Buying a six pack of beer directly from one of Mississippi’s craft breweries just got a lot easier after Gov. Tate Reeves signed a bill into law.
Senate Bill 2552 will remove the prohibition on the amount of beer that can be sold directly to consumers at craft breweries. Right now, brewers are limited to selling either 10 percent of the beer produced there or 1,500 barrels, whichever is the lesser amount. The new law, which is now in effect after being signed by Reeves on June 23, eliminates this sales cap.
Under present regulations, brewers have to sell their wares to the public through a wholesale distributor unless those sales were conducted to those visiting their brewery. Once a brewery exceeded the cap, it could no longer sell beer to visitors at the brewery.
Two years have passed since Mississippi legislators passed a law that allowed craft brewers the ability to sell their products to visitors to their breweries. The state has 14 craft breweries and brewpubs at present, but several have ceased operating such as Lucky Town (Jackson) and Slowboat (Hattiesburg).
According to the Brewers’ Association, a national trade organization for craft breweries, Mississippi has the lowest number of craft breweries per 100,000 adults age 21 or older. The 14 breweries statewide produced 25,257 barrels of beer (ranked 48th nationally) with a $328 million economic impact, 43rd worst nationally.
The state has made steady progress in the last decade to provide more freedom to the alcohol industry in the state. In 2012, a new law allowed the sale of high-gravity beer with an alcohol content of more than 5 percent, with a maximum content of 8 percent. This allows longer shelf life for beer.
Passage of this legislation opened the door for the expansion of the state's craft brewing industry. In 2013, the state legalized homebrewing as one of the last states to do so.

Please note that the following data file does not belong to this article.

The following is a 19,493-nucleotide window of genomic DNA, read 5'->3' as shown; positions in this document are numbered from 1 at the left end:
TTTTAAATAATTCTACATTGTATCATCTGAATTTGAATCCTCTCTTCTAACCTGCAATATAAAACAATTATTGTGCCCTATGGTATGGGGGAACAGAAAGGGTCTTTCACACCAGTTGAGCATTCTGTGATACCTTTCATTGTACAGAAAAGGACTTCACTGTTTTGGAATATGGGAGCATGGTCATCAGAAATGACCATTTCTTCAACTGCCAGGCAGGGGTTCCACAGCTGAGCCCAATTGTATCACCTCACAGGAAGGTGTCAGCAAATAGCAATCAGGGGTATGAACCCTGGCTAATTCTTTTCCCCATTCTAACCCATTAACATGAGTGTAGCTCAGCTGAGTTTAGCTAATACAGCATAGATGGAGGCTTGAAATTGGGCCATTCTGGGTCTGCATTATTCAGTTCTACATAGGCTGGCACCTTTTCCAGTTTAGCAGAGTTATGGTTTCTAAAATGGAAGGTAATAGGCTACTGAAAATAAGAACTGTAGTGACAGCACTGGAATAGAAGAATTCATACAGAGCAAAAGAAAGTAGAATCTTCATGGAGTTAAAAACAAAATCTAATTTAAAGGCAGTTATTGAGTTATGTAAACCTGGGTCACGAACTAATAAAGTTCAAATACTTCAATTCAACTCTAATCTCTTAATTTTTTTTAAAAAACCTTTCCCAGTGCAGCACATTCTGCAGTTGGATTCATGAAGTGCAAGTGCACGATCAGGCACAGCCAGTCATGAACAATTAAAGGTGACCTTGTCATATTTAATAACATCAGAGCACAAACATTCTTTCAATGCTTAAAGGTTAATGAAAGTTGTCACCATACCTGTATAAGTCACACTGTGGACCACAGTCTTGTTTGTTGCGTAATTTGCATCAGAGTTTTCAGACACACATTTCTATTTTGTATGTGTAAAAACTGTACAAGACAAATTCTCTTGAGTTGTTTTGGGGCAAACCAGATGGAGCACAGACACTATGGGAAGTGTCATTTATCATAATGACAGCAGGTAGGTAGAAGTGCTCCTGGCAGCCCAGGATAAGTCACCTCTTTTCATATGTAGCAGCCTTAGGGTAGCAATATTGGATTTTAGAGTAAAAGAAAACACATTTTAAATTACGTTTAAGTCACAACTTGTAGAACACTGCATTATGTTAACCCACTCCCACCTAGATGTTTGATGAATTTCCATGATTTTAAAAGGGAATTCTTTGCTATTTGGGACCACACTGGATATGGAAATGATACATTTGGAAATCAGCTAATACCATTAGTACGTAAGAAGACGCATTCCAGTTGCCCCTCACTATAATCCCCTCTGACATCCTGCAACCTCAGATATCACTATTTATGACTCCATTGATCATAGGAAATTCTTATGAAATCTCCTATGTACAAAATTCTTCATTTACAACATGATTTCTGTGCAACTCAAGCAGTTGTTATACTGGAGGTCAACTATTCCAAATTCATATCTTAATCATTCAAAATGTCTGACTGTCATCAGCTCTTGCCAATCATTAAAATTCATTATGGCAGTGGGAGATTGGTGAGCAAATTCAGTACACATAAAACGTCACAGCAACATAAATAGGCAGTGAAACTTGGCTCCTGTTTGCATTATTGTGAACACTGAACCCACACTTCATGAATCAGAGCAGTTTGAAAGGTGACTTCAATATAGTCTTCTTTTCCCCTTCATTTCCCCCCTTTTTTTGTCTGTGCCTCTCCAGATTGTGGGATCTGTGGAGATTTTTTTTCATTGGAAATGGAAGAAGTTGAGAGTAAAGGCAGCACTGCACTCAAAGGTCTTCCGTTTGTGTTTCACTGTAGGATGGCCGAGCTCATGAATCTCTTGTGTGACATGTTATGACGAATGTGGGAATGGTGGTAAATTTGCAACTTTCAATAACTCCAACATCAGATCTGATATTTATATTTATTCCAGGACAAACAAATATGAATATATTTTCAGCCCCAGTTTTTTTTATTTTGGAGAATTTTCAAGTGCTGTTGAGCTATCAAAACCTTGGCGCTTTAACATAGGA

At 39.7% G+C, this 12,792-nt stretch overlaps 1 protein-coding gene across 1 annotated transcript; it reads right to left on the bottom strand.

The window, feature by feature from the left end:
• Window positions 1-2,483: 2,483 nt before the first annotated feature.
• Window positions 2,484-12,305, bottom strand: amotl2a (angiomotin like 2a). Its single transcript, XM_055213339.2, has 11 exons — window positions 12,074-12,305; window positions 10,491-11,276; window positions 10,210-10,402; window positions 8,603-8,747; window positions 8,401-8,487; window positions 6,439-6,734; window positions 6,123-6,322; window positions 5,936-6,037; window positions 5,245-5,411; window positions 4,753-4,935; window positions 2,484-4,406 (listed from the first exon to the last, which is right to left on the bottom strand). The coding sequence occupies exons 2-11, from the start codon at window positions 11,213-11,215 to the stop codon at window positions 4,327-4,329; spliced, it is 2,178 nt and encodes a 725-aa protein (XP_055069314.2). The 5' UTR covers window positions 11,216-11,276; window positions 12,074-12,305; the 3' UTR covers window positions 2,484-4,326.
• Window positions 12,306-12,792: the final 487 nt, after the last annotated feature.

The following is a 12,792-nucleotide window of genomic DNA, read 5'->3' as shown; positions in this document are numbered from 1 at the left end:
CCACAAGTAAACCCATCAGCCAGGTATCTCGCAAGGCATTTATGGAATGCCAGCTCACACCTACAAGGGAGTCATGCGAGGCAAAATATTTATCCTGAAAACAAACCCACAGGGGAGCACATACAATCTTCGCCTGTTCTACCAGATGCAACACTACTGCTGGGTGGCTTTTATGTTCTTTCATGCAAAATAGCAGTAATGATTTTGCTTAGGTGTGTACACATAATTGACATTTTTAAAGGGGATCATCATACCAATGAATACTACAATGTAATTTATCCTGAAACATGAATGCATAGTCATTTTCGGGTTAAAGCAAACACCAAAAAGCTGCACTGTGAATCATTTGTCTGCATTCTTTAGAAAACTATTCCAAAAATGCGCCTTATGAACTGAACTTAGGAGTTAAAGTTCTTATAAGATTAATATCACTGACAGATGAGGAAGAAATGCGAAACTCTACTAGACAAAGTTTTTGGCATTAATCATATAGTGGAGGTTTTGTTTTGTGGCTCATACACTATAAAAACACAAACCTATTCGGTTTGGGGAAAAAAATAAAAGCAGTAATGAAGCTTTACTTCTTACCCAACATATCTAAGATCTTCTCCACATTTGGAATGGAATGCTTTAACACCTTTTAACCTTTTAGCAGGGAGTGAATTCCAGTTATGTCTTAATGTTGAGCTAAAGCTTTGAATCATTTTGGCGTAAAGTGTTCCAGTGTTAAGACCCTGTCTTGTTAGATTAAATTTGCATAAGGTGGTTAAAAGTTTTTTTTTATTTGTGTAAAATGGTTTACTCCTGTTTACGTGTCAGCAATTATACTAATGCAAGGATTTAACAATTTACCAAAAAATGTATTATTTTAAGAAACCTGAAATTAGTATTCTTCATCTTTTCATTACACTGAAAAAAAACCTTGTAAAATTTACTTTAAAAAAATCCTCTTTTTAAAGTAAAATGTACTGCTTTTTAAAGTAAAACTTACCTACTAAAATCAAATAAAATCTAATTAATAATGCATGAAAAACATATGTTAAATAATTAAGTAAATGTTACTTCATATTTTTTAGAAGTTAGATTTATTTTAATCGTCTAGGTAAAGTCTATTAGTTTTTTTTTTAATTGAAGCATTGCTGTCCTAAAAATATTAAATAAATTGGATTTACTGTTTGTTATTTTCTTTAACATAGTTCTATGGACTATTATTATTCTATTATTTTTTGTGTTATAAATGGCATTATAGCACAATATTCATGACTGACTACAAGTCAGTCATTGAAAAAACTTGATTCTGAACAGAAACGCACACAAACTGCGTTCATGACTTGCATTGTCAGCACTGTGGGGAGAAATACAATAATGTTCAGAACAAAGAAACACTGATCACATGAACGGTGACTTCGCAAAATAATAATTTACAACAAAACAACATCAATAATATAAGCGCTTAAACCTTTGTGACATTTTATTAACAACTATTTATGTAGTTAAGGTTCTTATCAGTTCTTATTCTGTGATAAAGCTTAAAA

This session was much like previous sessions, where the Legislature prefers small incremental changes to alcohol policy. While SB 2552 passed, the vast majority of alcohol-related legislation either was passed in a vastly-watered down form or didn’t receive a floor vote.
Two bills that would’ve allowed direct sales of wine from out-of-state wineries to Mississippi consumers — House Bill 988 and SB 2844 — died in committee without a floor vote. Mississippi is one of five states that refuse to allow direct shipments to consumers.
Instead, the Legislature passed HB 1088, which allows individuals to purchase wine from an out-of-state winery and have it shipped to a package store. The bill is similar to federal law regarding the purchase of firearms online, which requires them to be shipped to a holder of a federal firearms licensed dealer
Another bill that died was HB 4, which would’ve increased the number of package store permits that one person can own from one to three. It passed the House and died in the Senate without a floor vote thanks to heavy lobbying by the package store owner’s association, the Mississippi Hospitality Beverage Association.
There are 600 permits issued for package stores in the state and 2,000 permits for restaurants and bars statewide, according to the state Department of Revenue.
Mississippi is a control state, which means the state controls the distribution of wine and spirits. Even wine and liquor manufactured in-state has to go to the state’s warehouse in Gluckstadt before they can be shipped out to package stores, restaurants and bars statewide.
HB 1086 would’ve formed a public/private partnership, much like the Mississippi Lottery Corporation, to manage the state’s alcohol distribution warehouse in Gluckstadt. Instead, the Legislature passed SB 2807 that creates a committee to study transitioning the warehouse to a state-chartered corporation. The committee will have 13 members of the Legislature.